This is where the dual strategy comes in. We maintain the infrastructure, platform and tools that help our operating units create solutions. For these solutions, we contribute in cloud, software and connectivity expertise. The software that goes into the product is the operating unit’s prerogative, but the software that connects products to the cloud is corporate IT’s core competence. It is precisely when it comes to this connecting software that our team plays a leading role. Our products deliver more services when they are connected. We also help to support innovation by involving the developer community and forging links with start-ups. We also use hackathons to challenge our products and get new inspiration.
How does your work with start-ups feed into your IT strategy?
We offer an extremely attractive working environment for IT and software experts, in which innovative formats such as hackathons and innovation hubs foster creativity and support agile ways of working. Our ‘connectories’ are one example of this. As a co-creation space, they offer a hub for the IoT community, bringing together technology talent from universities, start-ups, and companies with people from Bosch. We use these connectories both to test and expose Bosch products to the outside world and to bring ideas into Bosch from the outside world. Over the past four years, we have established co-creation areas in key innovation centres, the first of them in Chicago. If you want to look behind the scenes of applied transformation – come to Bosch.
Many of your CIO colleagues in the automotive industry report to chief financial officers. Your boss is the chief technology officer (CTO). Does this give you better access to the resources you need to drive digitalisation at Bosch?
Absolutely. My belief is that a modern business strategy needs to be based on an IT strategy. Some companies believe that technology and IT strategy should play a leading role. Reporting to the CTO ensures that our IT strategy is aligned to the technology strategy.
For Bosch, are the cars on the road today already part of the IoT?
I would put it slightly differently. Vehicles are increasingly becoming ‘software-defined’. These days, most of the available variants of any model come from differences in the software, instead of purely mechanical or electronic differences.
Talking about AIoT, what changes have there been in central IT components, such as the IoT Cloud and the IoT Suite that runs on it?
Everything we do is a sort of revolution within Bosch – it’s really exciting to see what’s happening behind the scenes. We’ve been on this journey for more than three years and started it before many of our peers had taken their first step.
We believe the combination of electronics hardware and software will be crucial in developing AIoT. In terms of the cloud, Bosch is pursuing a dual approach. Combining the power of major public cloud providers like Microsoft Azure and Amazon Web Services with proprietary solutions operated by us forms the basis of our hybrid cloud approach. This approach means that the applications we develop combine the advantages of a proprietary cloud with the capabilities of the public cloud providers I mentioned. This allows us to offer a best-in-class technology foundation on which to build scalable, sophisticated solutions. In this context, the Bosch IoT Suite is the core technology to connect, manage, update, remotely control, and collect data from third-party and Bosch devices. This are more than 15m devices in the field from connected cars to smart homes.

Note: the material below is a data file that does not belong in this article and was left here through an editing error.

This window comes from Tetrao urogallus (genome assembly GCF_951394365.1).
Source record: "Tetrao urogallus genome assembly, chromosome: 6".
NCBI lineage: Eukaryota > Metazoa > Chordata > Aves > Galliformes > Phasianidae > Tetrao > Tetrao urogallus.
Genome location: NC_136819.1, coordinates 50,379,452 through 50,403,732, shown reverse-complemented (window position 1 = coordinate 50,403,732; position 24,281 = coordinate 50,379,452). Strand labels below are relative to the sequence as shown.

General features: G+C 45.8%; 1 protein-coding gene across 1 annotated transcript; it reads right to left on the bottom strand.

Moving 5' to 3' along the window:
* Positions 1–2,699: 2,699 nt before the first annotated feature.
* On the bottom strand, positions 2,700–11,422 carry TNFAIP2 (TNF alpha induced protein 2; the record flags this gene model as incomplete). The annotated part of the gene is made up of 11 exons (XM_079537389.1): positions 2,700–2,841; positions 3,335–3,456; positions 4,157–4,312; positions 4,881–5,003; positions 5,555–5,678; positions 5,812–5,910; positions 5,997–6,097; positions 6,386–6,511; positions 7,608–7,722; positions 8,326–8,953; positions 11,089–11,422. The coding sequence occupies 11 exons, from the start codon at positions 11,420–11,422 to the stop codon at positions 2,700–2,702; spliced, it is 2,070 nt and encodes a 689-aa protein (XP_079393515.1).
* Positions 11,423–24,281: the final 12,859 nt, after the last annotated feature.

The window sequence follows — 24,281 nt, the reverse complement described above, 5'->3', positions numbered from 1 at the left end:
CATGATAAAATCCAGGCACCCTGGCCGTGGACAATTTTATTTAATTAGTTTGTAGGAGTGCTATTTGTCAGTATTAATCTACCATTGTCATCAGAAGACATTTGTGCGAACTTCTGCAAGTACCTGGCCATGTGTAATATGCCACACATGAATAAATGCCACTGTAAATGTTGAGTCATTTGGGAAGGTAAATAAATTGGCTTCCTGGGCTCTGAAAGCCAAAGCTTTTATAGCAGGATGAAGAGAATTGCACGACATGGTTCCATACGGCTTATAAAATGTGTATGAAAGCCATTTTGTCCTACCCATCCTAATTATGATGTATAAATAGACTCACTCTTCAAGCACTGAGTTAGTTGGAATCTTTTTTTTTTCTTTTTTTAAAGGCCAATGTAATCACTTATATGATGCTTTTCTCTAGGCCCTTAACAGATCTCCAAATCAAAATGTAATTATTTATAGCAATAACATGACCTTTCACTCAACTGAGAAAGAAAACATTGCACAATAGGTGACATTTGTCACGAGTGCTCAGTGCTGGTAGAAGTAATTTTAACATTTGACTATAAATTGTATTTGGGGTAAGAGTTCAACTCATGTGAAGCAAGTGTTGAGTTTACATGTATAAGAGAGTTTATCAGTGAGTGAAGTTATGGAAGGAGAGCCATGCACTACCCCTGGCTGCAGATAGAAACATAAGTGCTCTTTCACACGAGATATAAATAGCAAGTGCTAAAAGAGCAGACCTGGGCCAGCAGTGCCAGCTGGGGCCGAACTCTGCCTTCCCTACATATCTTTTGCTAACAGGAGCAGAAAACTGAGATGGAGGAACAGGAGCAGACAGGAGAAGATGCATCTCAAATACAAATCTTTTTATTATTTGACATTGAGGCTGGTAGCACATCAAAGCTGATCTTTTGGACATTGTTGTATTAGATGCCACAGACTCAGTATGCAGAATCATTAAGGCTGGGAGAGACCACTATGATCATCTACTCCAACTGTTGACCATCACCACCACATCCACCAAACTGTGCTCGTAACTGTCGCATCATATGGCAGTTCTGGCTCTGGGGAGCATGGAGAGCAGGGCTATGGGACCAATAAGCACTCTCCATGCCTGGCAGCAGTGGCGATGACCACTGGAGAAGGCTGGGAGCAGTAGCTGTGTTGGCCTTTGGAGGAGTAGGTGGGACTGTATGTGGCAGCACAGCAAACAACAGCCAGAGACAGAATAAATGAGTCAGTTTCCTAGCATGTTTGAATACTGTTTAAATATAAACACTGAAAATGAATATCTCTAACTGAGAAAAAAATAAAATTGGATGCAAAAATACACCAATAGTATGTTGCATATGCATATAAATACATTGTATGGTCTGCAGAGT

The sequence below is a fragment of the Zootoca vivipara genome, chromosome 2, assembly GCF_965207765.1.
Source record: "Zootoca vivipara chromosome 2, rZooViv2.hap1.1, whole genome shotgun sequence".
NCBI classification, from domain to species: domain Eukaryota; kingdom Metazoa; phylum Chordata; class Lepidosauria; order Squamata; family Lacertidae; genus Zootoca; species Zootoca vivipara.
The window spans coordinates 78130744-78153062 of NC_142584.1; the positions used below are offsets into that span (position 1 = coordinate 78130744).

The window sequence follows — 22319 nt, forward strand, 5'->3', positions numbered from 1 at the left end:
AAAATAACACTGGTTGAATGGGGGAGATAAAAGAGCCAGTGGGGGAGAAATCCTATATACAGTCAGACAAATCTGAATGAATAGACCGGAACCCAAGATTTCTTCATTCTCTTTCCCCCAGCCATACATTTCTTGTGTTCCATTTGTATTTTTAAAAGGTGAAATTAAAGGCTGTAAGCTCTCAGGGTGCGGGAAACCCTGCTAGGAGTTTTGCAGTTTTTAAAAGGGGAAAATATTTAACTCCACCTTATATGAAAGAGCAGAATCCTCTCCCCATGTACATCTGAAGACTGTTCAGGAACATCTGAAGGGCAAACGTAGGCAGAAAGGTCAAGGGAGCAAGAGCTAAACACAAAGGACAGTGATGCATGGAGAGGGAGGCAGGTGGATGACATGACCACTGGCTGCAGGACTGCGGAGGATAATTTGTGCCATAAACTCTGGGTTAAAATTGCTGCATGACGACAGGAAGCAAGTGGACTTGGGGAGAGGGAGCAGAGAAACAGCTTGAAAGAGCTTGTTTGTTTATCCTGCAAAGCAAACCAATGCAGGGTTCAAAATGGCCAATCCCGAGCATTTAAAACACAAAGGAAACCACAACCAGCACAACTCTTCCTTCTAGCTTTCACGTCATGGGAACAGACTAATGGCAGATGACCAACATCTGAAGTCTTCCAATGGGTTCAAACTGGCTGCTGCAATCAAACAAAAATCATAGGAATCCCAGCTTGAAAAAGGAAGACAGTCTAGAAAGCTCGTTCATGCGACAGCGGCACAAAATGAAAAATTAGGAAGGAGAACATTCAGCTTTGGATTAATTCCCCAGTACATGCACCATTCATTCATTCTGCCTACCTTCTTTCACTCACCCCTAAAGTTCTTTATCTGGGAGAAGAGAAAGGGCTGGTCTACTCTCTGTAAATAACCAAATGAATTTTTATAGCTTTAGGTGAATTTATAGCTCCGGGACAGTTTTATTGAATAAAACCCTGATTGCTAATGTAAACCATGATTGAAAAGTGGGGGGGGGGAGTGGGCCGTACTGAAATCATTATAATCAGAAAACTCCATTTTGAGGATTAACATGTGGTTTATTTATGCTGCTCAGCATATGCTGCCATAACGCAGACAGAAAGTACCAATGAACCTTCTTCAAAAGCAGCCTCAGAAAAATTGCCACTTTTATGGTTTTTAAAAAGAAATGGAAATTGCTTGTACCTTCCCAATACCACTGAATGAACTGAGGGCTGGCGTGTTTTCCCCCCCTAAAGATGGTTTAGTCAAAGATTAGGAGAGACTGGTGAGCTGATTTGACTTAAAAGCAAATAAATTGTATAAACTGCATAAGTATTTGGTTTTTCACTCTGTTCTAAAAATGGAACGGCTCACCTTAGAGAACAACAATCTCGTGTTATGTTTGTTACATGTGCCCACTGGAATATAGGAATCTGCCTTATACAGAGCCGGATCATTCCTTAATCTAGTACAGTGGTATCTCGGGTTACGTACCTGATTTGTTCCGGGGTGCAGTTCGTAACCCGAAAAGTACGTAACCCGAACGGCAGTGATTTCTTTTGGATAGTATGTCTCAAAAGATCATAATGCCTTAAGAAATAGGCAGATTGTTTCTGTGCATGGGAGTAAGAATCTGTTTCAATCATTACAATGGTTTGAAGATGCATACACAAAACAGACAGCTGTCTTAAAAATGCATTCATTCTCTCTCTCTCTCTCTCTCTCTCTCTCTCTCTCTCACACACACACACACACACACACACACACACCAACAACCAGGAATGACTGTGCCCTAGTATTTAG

A high-performance internal IT infrastructure on the one hand, a focus on digital business models on the other – which takes up more of your time?
[Laughs] That’s a difficult one! As CIO, I have to ensure that we can support Bosch operations with benchmark-level core IT. That’s one thing. The other is to come up with cutting-edge technological innovations that set our IT apart and create new business for Bosch. My personality might lead in one direction but my role demands that I keep a balance between the two.
There is a tendency in the automotive sector to rely more on outsourcing, also when it comes to operational tasks in IT infrastructure. Make or buy – what strategy is Bosch pursuing?
I worked in the IT world for 16 years before joining Bosch. I prefer the Bosch way of keeping core competencies in-house. This means we need strong competences in all areas to connect the right dots. This is what Bosch is all about. But sure, we are also collaborating closely with strong external partners in all areas.
The Covid crisis has often been described as an accelerator of digitalisation. As corporate IT, how do you see this – have you made faster progress toward key objectives, or has the crisis slowed down investments and projects?
Covid helped us realise what IT is capable of. This is a benefit for us in the current situation, both culturally and in terms of technical implementation – we are currently supporting even greater and more flexible use of telecommuting. We made the transition to working from home very smoothly. At times, some 130,000 associates worldwide were working from home in 2020. And we made this possible within just one week.